- When to use — Some bid proposals are simple. Others are more complex due to specifications, the number of suppliers bidding, the amount of business to be awarded, the critical nature of the resulting contract, and so on. For those bid situations that are more complex, a prebid or preproposal conference may be an appropriate way to communicate information to the supply base.
- How to arrange and conduct — At the prebid conference, the sourcing team meets with all potential suppliers that attend. Usual topics at these meetings include blueprints and specifications, SOWs, quotation due dates, terms and conditions of quotation, proposal evaluation criteria, delivery schedules and materials, releasing procedures, invoicing procedures and documentation (including incentives), requirements if awarded business (such as reporting, insurance, background checks, security clearances and permits) and other requirements established by the organization and supplier. If a conference results in changes to the solicitation, the organization issues a written amendment to the solicitation.
- Selection of participants — All potential bidders should be invited to the prebid conference. A bidder should not be invited if the buying organization has no intention of doing business with that supplier. Attendees from the buying organization include supply management and affected departments.
- Potential benefits — Prebid meetings are advantageous because they establish a forum for two-way communication between the buying organization and the supplier to discuss the details of the RFQ, RFI, RFP or IFB package at the beginning of the bid process. Ensure that attendees receive bid packages well in advance of the meeting to have adequate time to review the contents. By meeting in an open forum, the organization will quickly learn of any discrepancies or errors in the bid package. Any corrections should be made as an addendum to the original bid package and should be provided in writing. This can serve to expedite the bid process, as well as ensure that the information the organization receives complies with all requirements.
- Potential problems — A potential disadvantage to the prebid meeting is the time it takes to participate. Overuse may discourage some suppliers from attending, especially during peak seasons for their trade or industry. To alleviate some of the temporal burdens associated with prebid meetings, telephone- or video-conferences have increasingly been used for this purpose. This allows more flexibility in scheduling and avoids travel (time, cost, etc.) of involved parties to a single location. However, some potential suppliers may not be comfortable attending a prebid meeting with their competitors, and could refrain from asking questions.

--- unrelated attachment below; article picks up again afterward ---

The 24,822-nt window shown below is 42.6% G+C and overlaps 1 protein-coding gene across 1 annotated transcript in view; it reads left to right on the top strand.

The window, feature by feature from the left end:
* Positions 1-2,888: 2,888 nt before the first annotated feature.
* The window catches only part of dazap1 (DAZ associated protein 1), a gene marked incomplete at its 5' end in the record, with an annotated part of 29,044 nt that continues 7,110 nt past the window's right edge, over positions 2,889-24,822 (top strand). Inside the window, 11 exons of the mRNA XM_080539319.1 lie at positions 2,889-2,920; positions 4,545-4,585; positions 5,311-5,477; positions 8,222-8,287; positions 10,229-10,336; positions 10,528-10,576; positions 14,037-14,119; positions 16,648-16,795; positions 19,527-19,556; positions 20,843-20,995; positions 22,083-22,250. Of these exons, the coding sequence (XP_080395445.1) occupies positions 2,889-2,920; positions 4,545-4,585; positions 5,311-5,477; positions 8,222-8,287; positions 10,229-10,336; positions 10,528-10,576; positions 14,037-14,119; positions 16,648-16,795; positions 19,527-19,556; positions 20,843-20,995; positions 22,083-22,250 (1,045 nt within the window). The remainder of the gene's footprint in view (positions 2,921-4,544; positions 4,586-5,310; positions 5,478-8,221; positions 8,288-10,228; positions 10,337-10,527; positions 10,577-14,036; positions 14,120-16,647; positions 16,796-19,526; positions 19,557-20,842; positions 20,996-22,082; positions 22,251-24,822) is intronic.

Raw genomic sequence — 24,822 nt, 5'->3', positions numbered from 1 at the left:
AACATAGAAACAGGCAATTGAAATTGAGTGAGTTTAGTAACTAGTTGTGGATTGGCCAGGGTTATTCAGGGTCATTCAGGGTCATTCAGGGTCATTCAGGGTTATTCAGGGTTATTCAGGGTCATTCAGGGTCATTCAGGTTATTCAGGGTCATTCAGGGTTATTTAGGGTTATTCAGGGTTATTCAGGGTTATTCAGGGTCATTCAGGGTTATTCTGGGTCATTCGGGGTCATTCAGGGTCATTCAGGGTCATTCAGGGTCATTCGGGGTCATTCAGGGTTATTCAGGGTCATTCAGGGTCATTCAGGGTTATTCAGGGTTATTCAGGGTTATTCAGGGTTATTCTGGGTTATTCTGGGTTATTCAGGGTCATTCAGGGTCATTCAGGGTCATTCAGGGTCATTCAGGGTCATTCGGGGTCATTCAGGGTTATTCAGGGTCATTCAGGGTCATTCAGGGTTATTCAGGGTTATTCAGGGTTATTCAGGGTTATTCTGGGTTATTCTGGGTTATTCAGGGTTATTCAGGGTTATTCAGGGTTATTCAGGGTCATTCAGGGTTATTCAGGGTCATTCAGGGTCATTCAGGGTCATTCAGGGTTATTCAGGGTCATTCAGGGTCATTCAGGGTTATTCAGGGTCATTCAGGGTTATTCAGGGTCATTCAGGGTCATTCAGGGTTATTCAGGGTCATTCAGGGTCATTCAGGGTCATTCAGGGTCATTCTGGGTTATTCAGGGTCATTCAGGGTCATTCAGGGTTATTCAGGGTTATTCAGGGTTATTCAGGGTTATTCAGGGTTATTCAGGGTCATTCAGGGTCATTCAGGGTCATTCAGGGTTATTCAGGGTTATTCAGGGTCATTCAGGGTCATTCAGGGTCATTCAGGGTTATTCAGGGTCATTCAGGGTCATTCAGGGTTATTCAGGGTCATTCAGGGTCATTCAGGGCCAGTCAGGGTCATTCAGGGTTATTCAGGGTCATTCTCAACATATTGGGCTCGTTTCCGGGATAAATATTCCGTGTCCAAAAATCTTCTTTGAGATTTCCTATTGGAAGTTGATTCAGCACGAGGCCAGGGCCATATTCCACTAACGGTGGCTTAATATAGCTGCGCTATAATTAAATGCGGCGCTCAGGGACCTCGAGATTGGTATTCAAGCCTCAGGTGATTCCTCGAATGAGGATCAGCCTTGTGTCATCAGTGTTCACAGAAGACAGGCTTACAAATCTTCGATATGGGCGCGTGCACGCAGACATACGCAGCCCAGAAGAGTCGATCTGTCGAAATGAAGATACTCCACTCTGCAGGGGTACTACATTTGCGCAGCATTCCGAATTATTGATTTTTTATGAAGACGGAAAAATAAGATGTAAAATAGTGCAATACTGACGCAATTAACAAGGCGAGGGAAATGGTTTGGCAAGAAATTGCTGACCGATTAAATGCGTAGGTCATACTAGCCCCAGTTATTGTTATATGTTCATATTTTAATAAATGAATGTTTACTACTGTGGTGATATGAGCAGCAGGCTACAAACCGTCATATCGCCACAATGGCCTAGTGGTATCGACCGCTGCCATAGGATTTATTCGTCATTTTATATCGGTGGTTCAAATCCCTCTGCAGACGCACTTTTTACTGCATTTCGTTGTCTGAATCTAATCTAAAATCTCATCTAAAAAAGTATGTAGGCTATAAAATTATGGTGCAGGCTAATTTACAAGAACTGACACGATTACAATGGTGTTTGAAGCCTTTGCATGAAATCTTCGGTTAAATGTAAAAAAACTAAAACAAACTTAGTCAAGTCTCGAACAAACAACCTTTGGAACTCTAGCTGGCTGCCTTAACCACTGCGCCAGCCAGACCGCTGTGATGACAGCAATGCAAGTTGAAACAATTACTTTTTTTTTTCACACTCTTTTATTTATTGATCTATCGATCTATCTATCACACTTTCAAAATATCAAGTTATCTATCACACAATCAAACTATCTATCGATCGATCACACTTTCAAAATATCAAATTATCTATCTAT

Other Solicitation Considerations
If a purchasing situation is complex due to issues such as highly technical specifications, a large spend, or the critical nature of a contract, if time allows, a pre-bid or pre-proposal conference (either in person, using video conferencing, or teleconferencing) may be helpful. All potential suppliers that the buying organization would consider using should be invited to participate. Suppliers should receive the solicitation package well in advance of the conference so they have time to review it prior to the meeting.
The conference provides the opportunity for two-way communication about blueprints and specifications, SOWs, quotation due dates, terms and conditions, proposal evaluation criteria, delivery schedules and materials, releasing procedures, invoicing procedures and documentation (including incentives), requirements if awarded business (such as reporting, insurance, background checks, security clearances, and permits), and other requirements established by the buying organization and supplier. If a conference results in changes to the solicitation, a written amendment to the solicitation should be issued. However, some suppliers may not be able to attend because of time, cost, or concerns about sharing information with competitors.
There are several best practices to ensure the solicitation process is fair and ethical. These include:
- Only qualified suppliers that the buying organization would consider awarding business to should be included in the solicitation process. To include suppliers that are not qualified is a waste of their time and resources.
- All suppliers must receive the same information as part of the solicitation and during the solicitation process. For example, if a supplier asks for clarification, all suppliers should receive the explanation.
- The suppliers should have adequate time to respond to the solicitation. The time allowed should consider the complexity of the process, the buying organization’s needs, and other solicitations that the suppliers may be addressing from the buying organization.
- Time extensions, if given, must apply to all suppliers.
- If a solicitation is cancelled by the buying organization, all suppliers should be notified immediately.
- All supplier proposals or quotations are confidential and should not be shared unless it is required by law to be public information.
- Record the time and date each submission was received.
- Review each submission for completeness, ensuring that all documents referenced by the supplier or requested by the organization are included.
- Retain all submitted documents from each respondent in the original bid package.
- Evaluation criteria should be consistently applied to all suppliers.
- All suppliers that submit quotations should be notified whether they received the award or not.